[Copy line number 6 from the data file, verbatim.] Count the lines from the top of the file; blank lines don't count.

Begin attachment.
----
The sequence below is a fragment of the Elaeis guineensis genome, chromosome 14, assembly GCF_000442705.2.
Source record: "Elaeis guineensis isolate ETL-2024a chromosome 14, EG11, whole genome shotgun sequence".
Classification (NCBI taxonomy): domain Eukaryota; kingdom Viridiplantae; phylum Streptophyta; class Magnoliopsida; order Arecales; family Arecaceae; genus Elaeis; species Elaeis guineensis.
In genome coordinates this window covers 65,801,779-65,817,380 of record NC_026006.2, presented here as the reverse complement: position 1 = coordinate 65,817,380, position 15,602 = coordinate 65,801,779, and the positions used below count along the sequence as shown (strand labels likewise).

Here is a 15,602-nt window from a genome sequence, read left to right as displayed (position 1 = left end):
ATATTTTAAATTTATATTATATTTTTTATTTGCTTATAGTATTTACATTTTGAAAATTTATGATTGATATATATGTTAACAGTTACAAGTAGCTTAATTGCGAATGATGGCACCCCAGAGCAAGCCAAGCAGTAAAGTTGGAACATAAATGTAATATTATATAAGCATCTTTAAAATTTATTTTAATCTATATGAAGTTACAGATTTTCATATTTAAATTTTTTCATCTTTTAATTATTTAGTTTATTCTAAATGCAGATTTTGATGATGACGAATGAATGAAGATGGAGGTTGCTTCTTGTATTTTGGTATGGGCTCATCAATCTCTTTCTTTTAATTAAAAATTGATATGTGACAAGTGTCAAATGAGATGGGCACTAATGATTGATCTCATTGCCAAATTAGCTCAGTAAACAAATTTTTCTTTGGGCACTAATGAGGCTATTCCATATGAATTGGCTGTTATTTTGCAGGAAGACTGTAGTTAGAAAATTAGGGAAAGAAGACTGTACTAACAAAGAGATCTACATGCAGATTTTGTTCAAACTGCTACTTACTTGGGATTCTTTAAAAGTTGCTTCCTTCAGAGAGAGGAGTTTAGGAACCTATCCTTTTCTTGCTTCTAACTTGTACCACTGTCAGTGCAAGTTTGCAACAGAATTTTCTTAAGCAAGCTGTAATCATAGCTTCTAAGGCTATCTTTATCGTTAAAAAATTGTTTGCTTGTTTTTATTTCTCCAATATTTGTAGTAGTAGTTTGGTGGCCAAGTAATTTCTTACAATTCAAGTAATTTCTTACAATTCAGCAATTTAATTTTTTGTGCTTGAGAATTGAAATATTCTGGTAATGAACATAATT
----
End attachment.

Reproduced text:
ATATTTTAAATTTATATTATATTTTTTATTTGCTTATAGTATTTACATTTTGAAAATTTATGATTGATATATATGTTAACAGTTACAAGTAGCTTAATTGCGAATGATGGCACCCCAGAGCAAGCCAAGCAGTAAAGTTGGAACATAAATGTAATATTATATAAGCATCTTTAAAATTTATTTTAATCTATATGAAGTTACAGATTTTCATATTTAAATTTTTTCATCTTTTAATTATTTAGTTTATTCTAAATGCAGATTTTGATGATGACGAATGAATGAAGATGGAGGTTGCTTCTTGTATTTTGGTATGGGCTCATCAATCTCTTTCTTTTAATTAAAAATTGATATGTGACAAGTGTCAAATGAGATGGGCACTAATGATTGATCTCATTGCCAAATTAGCTCAGTAAACAAATTTTTCTTTGGGCACTAATGAGGCTATTCCATATGAATTGGCTGTTATTTTGCAGGAAGACTGTAGTTAGAAAATTAGGGAAAGAAGACTGTACTAACAAAGAGATCTACATGCAGATTTTGTTCAAACTGCTACTTACTTGGGATTCTTTAAAAGTTGCTTCCTTCAGAGAGAGGAGTTTAGGAACCTATCCTTTTCTTGCTTCTAACTTGTACCACTGTCAGTGCAAGTTTGCAACAGAATTTTCTTAAGCAAGCTGTAATCATAGCTTCTAAGGCTATCTTTATCGTTAAAAAATTGTTTGCTTGTTTTTATTTCTCCAATATTTGTAGTAGTAGTTTGGTGGCCAAGTAATTTCTTACAATTCAAGTAATTTCTTACAATTCAGCAATTTAATTTTTTGTGCTTGAGAATTGAAATATTCTGGTAATGAACATAATT